HOUSTON – Jerry Jones said he isn't second-guessing his head coach, but he certainly expressed the thoughts of a lot of people who are.
Like many watching around the country, the Cowboys' owner and general manager was perplexed by one of Jason Garrett's biggest decisions during Sunday's 19-16 loss to the Texans.
Facing a 4th-and-1 from the Houston 42-yard line during overtime, Garrett opted to send out his punt team rather than try to gain the one yard for a first down. It was a decision that might be classified as "safe" – and not necessarily the one Jones wanted to see at the time.
"We were being outplayed. It's time for risks at that particular time," he said.
Instead, Chris Jones punted the ball down to Houston's 10-yard line, where Deshaun Watson and the Texans offense took over. Seven plays later, after a spectacular catch-and-run by DeAndre Hopkins, the home team kicked a 36-yard game-winner.
Following the game, Garrett said the distance to the first down marker deterred him from going for it, as it looked to be a bit longer than just the one yard.
"Yeah, it was a long one," he said. "You know, we had a 3rd-and-2 and we didn't make much on it and we just felt like at that point in the game, the way our defense was playing, the idea was to pin them down there."
That runs contrary to Garrett's decision-making process just a week ago, when he gave Ezekiel Elliott the go-ahead on a critical 4th-and-short in Detroit's red zone. That call worked, as Elliott plunged ahead for a first down, and the Cowboys scored a touchdown on the next snap.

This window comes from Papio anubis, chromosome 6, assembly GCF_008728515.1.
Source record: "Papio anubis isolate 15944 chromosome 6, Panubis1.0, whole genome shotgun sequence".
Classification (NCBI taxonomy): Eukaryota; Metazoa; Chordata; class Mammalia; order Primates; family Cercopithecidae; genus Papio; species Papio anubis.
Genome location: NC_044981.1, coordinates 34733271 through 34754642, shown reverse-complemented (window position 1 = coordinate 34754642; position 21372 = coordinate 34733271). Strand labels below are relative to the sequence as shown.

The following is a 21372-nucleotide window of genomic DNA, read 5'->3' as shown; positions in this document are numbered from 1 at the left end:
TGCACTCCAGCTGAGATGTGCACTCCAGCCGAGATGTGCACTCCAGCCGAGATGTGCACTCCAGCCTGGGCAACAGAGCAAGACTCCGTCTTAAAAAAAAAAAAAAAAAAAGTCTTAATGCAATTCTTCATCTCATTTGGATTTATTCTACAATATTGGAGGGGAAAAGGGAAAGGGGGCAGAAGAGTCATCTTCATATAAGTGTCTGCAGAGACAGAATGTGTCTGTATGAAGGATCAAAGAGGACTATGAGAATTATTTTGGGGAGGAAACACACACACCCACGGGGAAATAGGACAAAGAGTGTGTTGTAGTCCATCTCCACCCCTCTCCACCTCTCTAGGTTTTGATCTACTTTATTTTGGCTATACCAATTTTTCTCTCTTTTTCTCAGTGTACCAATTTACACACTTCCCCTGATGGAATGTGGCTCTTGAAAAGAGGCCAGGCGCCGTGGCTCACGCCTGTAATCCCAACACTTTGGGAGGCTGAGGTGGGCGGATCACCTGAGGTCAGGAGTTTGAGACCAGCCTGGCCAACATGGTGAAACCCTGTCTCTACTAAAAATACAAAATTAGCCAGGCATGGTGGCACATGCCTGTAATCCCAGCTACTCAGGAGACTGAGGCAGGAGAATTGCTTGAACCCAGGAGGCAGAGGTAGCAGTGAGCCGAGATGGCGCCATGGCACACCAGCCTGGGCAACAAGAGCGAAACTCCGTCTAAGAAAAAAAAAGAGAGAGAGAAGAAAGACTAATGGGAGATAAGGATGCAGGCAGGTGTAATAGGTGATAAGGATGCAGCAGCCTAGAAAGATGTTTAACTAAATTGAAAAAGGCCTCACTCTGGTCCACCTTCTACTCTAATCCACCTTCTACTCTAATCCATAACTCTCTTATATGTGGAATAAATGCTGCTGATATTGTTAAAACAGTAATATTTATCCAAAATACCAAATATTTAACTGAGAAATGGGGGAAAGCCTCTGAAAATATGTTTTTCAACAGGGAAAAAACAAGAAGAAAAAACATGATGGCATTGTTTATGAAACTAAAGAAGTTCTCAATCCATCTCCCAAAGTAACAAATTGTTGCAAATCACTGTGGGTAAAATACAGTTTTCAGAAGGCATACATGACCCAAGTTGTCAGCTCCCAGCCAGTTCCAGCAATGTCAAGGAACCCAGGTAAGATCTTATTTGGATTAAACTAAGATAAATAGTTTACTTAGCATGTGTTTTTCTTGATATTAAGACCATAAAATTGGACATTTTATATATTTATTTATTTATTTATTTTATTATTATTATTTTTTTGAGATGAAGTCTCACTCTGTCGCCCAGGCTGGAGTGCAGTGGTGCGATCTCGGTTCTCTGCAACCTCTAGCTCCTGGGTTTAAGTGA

Houston's stingy defense probably had something to do with the change of heart. The Cowboys failed to run for 100 yards as a team for just the second time this season on Sunday, and the Texans did a remarkable job of bottling up Elliott – to the tune of just 2.7 yards per carry.
Factor all that together, and it resulted in a punt.
"Chris did a great job with the punt," Garrett said. "They got the ball on the 10-yard line and hopefully you make a stop and you win the game coming back the other way with a game-winning field goal."
For their part, the Cowboys' players weren't overly critical of the call. Both Elliott and Dak Prescott said they'd have opted to go for it – although both deferred to the decision-makers above them. Prescott added that the defense had done an admirable job to that point, limiting Houston to just 16 points.
"In that case you don't question the coach's decision," Prescott said. "The defense had been playing good all night. They kept us in the game for a bunch of the game, from the second quarter. In the fourth quarter they gave us a chance all day long."
Tasked with the job of preserving the game, Tyrone Crawford said he didn't blink at the decision. The Cowboys were remarkable at holding the Texans out of the end zone during the game, allowing them to score just one touchdown in five trips to the red zone.
"I was confident going in there," Crawford said. "Obviously, my confidence got shocked. They sent it downfield on us and got into field goal range."
Unfortunately for the Cowboys, a field goal is all it takes in overtime. And even if the Cowboys aren't second-guessing the decision, they're left with what if's, all the same.